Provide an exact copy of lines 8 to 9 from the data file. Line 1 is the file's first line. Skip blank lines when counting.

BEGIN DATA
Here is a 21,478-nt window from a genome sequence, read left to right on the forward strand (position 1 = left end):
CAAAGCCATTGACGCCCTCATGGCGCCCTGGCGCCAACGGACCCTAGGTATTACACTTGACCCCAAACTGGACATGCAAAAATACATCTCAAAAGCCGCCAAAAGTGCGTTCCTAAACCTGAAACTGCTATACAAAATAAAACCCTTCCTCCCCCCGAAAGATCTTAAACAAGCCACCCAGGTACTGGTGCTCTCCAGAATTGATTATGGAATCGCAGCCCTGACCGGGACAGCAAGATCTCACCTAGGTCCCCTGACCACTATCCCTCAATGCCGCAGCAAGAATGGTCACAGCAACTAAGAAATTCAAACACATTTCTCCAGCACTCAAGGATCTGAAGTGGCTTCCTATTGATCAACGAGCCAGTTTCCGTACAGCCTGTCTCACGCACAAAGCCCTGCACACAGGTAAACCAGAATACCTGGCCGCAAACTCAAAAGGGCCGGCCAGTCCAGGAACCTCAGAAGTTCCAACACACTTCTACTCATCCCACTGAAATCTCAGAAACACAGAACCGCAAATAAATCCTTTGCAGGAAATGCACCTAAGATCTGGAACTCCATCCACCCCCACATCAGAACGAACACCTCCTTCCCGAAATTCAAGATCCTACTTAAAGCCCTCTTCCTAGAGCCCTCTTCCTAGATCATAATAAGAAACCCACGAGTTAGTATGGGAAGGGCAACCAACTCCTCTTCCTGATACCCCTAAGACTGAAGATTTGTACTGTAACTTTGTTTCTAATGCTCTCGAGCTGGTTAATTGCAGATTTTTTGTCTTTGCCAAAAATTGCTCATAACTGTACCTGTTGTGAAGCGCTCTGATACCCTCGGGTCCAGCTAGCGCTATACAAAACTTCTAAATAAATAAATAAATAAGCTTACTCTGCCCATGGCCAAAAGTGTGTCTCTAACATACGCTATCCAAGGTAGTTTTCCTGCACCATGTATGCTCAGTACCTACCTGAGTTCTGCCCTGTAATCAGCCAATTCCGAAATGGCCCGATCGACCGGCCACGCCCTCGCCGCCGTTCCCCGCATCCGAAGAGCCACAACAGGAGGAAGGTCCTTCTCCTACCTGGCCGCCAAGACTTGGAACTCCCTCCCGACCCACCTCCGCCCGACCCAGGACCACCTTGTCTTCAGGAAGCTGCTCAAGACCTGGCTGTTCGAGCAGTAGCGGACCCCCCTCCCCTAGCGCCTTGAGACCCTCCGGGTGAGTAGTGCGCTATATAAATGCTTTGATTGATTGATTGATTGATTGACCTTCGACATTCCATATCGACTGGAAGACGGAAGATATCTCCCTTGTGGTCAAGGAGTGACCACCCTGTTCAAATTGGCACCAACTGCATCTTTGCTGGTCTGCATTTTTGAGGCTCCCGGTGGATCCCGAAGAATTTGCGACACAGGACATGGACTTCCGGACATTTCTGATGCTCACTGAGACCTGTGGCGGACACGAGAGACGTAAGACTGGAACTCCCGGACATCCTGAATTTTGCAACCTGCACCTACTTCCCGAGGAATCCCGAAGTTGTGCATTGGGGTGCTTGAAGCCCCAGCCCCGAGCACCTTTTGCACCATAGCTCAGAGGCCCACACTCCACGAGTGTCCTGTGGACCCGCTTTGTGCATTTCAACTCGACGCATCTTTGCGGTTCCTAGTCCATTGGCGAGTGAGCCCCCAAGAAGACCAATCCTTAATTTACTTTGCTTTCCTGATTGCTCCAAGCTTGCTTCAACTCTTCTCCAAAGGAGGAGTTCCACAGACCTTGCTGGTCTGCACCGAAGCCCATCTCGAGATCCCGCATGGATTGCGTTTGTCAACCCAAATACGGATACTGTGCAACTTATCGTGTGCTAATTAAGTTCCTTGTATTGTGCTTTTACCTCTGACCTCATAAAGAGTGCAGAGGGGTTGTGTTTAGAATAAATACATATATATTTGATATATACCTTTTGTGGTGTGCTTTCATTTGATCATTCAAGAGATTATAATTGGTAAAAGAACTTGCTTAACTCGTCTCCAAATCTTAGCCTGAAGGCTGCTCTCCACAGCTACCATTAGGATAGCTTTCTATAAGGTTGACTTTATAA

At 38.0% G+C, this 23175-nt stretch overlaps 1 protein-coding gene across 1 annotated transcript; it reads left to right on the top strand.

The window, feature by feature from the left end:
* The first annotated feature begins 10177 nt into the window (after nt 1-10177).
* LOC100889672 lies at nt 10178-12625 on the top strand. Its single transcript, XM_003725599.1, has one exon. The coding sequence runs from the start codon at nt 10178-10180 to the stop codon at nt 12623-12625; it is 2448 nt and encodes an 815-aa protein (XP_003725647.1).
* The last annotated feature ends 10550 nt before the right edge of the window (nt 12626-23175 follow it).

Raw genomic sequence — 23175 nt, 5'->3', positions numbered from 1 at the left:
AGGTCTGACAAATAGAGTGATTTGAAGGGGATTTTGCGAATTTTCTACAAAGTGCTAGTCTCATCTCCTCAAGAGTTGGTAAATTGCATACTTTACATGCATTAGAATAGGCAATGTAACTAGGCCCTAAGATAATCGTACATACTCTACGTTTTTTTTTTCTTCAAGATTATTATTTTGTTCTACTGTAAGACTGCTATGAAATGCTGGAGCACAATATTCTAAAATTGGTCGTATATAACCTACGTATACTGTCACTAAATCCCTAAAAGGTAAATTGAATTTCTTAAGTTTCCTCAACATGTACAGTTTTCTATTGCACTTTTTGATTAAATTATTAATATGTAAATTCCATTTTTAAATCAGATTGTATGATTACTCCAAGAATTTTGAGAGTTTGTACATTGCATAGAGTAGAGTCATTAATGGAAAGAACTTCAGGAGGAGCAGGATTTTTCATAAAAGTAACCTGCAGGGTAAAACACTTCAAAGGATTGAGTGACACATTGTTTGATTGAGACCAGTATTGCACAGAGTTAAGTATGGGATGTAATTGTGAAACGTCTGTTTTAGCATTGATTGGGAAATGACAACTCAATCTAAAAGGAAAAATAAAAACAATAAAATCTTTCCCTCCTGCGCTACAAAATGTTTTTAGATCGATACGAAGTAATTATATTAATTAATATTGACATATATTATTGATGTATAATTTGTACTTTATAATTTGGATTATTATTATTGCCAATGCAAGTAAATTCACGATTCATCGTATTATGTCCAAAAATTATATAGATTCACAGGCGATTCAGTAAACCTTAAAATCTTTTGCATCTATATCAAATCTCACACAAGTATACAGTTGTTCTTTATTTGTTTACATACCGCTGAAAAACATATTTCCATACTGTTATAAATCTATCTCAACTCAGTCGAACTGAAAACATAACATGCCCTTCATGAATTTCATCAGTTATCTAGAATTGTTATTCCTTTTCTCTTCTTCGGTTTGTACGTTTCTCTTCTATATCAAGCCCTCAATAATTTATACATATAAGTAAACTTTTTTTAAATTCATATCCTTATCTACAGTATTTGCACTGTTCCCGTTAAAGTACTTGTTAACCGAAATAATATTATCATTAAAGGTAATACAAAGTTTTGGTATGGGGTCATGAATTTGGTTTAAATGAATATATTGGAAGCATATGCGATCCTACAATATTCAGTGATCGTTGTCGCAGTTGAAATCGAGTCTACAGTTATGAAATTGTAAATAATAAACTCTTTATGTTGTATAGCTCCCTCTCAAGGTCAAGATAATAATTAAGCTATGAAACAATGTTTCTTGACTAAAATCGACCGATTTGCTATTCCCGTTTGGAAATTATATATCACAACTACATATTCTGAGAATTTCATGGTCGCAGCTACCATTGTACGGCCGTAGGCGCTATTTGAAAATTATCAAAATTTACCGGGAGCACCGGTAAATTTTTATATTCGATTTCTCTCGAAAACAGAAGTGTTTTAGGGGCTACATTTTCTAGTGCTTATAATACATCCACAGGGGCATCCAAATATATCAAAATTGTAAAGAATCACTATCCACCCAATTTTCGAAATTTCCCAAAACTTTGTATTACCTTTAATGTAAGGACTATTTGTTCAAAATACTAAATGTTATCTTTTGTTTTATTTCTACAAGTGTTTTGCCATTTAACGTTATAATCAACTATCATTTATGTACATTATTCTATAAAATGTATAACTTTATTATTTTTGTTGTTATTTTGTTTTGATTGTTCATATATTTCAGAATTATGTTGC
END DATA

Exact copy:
Raw genomic sequence — 23175 nt, 5'->3', positions numbered from 1 at the left:
AGGTCTGACAAATAGAGTGATTTGAAGGGGATTTTGCGAATTTTCTACAAAGTGCTAGTCTCATCTCCTCAAGAGTTGGTAAATTGCATACTTTACATGCATTAGAATAGGCAATGTAACTAGGCCCTAAGATAATCGTACATACTCTACGTTTTTTTTTTCTTCAAGATTATTATTTTGTTCTACTGTAAGACTGCTATGAAATGCTGGAGCACAATATTCTAAAATTGGTCGTATATAACCTACGTATACTGTCACTAAATCCCTAAAAGGTAAATTGAATTTCTTAAGTTTCCTCAACATGTACAGTTTTCTATTGCACTTTTTGATTAAATTATTAATATGTAAATTCCATTTTTAAATCAGATTGTATGATTACTCCAAGAATTTTGAGAGTTTGTACATTGCATAGAGTAGAGTCATTAATGGAAAGAACTTCAGGAGGAGCAGGATTTTTCATAAAAGTAACCTGCAGGGTAAAACACTTCAAAGGATTGAGTGACACATTGTTTGATTGAGACCAGTATTGCACAGAGTTAAGTATGGGATGTAATTGTGAAACGTCTGTTTTAGCATTGATTGGGAAATGACAACTCAATCTAAAAGGAAAAATAAAAACAATAAAATCTTTCCCTCCTGCGCTACAAAATGTTTTTAGATCGATACGAAGTAATTATATTAATTAATATTGACATATATTATTGATGTATAATTTGTACTTTATAATTTGGATTATTATTATTGCCAATGCAAGTAAATTCACGATTCATCGTATTATGTCCAAAAATTATATAGATTCACAGGCGATTCAGTAAACCTTAAAATCTTTTGCATCTATATCAAATCTCACACAAGTATACAGTTGTTCTTTATTTGTTTACATACCGCTGAAAAACATATTTCCATACTGTTATAAATCTATCTCAACTCAGTCGAACTGAAAACATAACATGCCCTTCATGAATTTCATCAGTTATCTAGAATTGTTATTCCTTTTCTCTTCTTCGGTTTGTACGTTTCTCTTCTATATCAAGCCCTCAATAATTTATACATATAAGTAAACTTTTTTTAAATTCATATCCTTATCTACAGTATTTGCACTGTTCCCGTTAAAGTACTTGTTAACCGAAATAATATTATCATTAAAGGTAATACAAAGTTTTGGTATGGGGTCATGAATTTGGTTTAAATGAATATATTGGAAGCATATGCGATCCTACAATATTCAGTGATCGTTGTCGCAGTTGAAATCGAGTCTACAGTTATGAAATTGTAAATAATAAACTCTTTATGTTGTATAGCTCCCTCTCAAGGTCAAGATAATAATTAAGCTATGAAACAATGTTTCTTGACTAAAATCGACCGATTTGCTATTCCCGTTTGGAAATTATATATCACAACTACATATTCTGAGAATTTCATGGTCGCAGCTACCATTGTACGGCCGTAGGCGCTATTTGAAAATTATCAAAATTTACCGGGAGCACCGGTAAATTTTTATATTCGATTTCTCTCGAAAACAGAAGTGTTTTAGGGGCTACATTTTCTAGTGCTTATAATACATCCACAGGGGCATCCAAATATATCAAAATTGTAAAGAATCACTATCCACCCAATTTTCGAAATTTCCCAAAACTTTGTATTACCTTTAATGTAAGGACTATTTGTTCAAAATACTAAATGTTATCTTTTGTTTTATTTCTACAAGTGTTTTGCCATTTAACGTTATAATCAACTATCATTTATGTACATTATTCTATAAAATGTATAACTTTATTATTTTTGTTGTTATTTTGTTTTGATTGTTCATATATTTCAGAATTATGTTGC